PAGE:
CASE FILES: BIOCHEMISTRY
A N SW E R S TO C A SE 9: E R Y T H R O M Y C IN
A N D LY M E D ISE A SE
A 40-year-old male who presents with migrating arthralgias and neu-
rologic changes which were preceded by a centrally clearing circular rash, myal-
gias, and headache after a hunting trip where he was exposed to fleas and ticks.
Diagnosis: Lyme disease
Biochemical site of action of erythromycin: Inhibits bacterial protein
biosynthesis at the translocation step of translation
C L IN IC A L C O R R E L A T IO N
Lyme disease is a multisystem disease caused by the spirochete (spiral-shaped
nearly always transmitted by tick bite. Lyme
disease is much more common in the New England area, usually during the
late spring and early summer months. The deer tick is the main vector of trans-
mission. The first stage is an acute infection with a red papule developing at
the site of the bite, sometimes with lymphadenopathy and fever. The second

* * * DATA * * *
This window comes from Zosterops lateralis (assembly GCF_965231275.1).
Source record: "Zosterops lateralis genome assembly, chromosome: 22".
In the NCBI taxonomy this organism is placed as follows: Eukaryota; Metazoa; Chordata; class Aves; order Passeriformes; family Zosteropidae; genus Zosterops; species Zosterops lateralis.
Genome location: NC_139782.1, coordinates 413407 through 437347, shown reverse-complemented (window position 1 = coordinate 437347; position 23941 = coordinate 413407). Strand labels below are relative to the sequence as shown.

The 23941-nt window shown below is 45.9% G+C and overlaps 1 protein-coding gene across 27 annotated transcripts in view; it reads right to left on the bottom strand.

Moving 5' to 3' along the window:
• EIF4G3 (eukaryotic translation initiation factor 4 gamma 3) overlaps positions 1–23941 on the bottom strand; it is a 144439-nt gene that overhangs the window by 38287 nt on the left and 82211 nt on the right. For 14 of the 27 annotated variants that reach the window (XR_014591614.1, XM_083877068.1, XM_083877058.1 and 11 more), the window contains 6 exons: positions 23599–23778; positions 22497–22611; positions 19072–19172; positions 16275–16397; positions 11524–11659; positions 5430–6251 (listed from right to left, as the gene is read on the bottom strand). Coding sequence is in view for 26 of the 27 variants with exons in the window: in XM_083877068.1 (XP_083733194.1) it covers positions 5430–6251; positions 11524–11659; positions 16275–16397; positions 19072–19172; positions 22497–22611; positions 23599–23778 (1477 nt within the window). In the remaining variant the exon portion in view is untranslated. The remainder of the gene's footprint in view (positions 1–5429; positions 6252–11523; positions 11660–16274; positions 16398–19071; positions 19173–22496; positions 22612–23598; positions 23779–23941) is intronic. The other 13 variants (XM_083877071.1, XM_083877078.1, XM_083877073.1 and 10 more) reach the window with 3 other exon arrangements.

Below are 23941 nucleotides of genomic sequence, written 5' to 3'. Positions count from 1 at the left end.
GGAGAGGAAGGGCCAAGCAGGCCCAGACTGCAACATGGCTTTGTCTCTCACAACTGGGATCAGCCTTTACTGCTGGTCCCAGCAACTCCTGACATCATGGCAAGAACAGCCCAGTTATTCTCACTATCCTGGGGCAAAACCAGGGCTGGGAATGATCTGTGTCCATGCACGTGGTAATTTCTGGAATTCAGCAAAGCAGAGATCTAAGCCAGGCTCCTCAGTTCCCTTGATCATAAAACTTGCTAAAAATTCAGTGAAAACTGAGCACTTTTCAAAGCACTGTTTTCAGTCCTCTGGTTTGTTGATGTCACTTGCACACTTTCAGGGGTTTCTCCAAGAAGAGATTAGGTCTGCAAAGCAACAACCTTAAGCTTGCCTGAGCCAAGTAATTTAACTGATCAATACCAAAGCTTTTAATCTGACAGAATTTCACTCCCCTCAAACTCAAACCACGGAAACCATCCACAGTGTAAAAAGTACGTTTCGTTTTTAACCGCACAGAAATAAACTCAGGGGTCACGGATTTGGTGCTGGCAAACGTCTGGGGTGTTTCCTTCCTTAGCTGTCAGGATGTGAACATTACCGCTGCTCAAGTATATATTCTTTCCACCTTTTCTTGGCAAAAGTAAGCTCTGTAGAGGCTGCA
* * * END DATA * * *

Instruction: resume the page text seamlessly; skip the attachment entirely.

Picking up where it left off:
stage includes disseminated infection and can lead to involvement of the heart,
brain, joints, and skin. The typical target-shaped skin lesions may be seen. The
third stage is a chronic infection and may last for years. Antibiotics are the
treatment of choice, usually tetracyclines or penicillins.
A PPR O A C H TO PR O T E IN B IO SY N T H E SIS
Understand protein biosynthesis (initiation, elongation, translocation,
Know key differences between prokaryotic and eukaryotic protein
Know the role of ribosomal ribonucleic acid (rRNA).
Know the mechanism of action of different antibiotics with protein
A-site: The acceptor site on the ribosome into which an aminoacyl-charged
transfer RNA (tRNA) is brought that has an anticodon that is comple-
mentary to the messenger RNA (mRNA) codon. The ribosome will then
catalyze the formation of a peptide bond with the aminoacyl group on
this tRNA and the growing peptide chain.